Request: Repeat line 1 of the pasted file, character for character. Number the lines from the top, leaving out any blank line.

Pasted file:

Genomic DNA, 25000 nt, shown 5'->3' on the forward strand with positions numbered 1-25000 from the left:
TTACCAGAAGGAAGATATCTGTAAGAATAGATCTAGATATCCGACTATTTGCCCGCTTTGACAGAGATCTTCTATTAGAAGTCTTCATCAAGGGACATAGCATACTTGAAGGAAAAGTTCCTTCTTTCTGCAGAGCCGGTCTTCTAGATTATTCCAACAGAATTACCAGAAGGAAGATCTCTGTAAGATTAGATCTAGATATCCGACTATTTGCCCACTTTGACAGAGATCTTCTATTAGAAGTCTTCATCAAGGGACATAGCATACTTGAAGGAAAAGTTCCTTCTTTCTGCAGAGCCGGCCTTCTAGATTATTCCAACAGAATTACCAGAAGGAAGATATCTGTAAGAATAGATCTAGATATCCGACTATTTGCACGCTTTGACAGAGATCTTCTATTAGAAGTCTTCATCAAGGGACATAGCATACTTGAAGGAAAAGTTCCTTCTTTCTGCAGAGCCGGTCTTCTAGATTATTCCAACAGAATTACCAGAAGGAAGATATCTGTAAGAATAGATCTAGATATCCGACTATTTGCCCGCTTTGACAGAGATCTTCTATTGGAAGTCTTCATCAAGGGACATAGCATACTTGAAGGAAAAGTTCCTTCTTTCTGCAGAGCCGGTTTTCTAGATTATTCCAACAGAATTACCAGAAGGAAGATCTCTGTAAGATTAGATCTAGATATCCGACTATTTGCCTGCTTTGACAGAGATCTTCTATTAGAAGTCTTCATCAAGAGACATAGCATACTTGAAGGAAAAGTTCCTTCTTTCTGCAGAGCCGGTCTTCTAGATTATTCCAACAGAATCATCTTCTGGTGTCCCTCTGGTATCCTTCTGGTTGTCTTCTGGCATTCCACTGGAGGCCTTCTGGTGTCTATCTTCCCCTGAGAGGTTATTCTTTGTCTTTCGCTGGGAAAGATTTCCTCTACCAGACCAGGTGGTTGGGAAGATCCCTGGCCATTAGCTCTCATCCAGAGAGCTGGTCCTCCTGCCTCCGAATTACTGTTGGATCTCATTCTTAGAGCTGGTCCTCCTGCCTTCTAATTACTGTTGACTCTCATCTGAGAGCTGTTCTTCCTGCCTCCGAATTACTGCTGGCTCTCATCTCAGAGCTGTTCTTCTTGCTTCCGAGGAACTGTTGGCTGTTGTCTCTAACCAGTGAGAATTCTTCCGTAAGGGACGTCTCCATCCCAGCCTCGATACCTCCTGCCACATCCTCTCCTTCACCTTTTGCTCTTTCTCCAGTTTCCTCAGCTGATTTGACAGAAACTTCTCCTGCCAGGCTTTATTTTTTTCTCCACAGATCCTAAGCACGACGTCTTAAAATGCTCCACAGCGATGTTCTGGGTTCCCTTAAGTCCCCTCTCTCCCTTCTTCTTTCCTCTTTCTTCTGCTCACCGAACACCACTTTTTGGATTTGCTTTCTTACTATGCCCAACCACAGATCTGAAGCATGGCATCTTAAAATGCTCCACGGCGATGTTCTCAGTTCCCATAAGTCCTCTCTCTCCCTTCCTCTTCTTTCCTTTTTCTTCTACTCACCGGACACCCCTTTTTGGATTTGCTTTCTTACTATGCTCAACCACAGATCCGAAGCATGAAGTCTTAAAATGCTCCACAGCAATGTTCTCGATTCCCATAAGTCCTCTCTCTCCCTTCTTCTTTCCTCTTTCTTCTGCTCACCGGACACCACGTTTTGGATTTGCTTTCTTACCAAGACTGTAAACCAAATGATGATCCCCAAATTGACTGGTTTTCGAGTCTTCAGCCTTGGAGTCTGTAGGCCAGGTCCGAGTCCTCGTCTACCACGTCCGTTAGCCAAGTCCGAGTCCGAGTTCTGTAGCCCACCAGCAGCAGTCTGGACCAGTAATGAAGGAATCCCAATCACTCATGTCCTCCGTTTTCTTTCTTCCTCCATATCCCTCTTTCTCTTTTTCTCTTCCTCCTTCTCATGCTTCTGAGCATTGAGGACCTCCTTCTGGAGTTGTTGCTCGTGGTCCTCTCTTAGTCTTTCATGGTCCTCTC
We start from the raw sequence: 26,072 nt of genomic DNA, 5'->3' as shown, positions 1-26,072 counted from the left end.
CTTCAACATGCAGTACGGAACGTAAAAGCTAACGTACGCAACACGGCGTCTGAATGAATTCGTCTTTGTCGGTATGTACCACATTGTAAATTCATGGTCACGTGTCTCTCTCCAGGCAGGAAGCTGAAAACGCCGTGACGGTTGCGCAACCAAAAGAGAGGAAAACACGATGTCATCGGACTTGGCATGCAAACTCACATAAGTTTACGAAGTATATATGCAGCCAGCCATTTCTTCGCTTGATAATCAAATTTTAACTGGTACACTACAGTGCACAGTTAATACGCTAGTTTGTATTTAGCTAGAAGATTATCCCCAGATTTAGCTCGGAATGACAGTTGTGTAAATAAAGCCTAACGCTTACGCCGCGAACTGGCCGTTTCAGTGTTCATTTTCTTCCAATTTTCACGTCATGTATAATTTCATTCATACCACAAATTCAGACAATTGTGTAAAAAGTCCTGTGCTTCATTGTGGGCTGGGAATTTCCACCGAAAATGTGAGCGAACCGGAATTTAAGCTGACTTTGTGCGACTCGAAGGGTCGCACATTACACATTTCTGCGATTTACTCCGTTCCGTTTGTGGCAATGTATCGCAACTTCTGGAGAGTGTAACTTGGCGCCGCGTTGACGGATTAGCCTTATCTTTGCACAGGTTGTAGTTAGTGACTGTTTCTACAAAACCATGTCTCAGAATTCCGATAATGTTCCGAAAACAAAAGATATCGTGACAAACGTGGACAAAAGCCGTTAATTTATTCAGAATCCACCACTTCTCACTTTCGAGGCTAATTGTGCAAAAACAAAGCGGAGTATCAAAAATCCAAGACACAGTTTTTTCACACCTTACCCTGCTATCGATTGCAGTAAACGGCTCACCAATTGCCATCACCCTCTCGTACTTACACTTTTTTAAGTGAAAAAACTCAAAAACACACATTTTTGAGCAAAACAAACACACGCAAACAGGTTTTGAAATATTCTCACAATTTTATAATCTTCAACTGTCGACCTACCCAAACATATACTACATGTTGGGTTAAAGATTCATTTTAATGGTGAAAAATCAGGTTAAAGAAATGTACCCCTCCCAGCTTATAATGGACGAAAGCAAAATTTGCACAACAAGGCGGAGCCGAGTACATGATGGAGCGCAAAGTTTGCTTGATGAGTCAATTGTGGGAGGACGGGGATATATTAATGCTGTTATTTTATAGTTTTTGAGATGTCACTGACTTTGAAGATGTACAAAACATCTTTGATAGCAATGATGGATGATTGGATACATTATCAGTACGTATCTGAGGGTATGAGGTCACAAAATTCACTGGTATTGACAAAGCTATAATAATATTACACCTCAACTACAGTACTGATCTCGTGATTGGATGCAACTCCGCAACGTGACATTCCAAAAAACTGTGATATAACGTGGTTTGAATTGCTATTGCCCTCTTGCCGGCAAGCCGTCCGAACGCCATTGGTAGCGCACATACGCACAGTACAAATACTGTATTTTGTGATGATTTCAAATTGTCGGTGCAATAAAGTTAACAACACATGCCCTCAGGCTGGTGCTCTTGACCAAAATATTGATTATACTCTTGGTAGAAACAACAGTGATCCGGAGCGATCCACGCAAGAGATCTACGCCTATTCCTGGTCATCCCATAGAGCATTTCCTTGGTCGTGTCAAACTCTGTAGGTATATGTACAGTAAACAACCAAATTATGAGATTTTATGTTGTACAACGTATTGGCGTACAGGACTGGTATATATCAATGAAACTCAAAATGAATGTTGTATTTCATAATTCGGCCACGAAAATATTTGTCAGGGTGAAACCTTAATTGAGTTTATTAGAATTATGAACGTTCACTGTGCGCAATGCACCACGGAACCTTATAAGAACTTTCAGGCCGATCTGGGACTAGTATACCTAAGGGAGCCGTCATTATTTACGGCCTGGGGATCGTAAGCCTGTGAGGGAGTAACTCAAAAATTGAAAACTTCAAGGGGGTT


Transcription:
Genomic DNA, 25000 nt, shown 5'->3' on the forward strand with positions numbered 1-25000 from the left: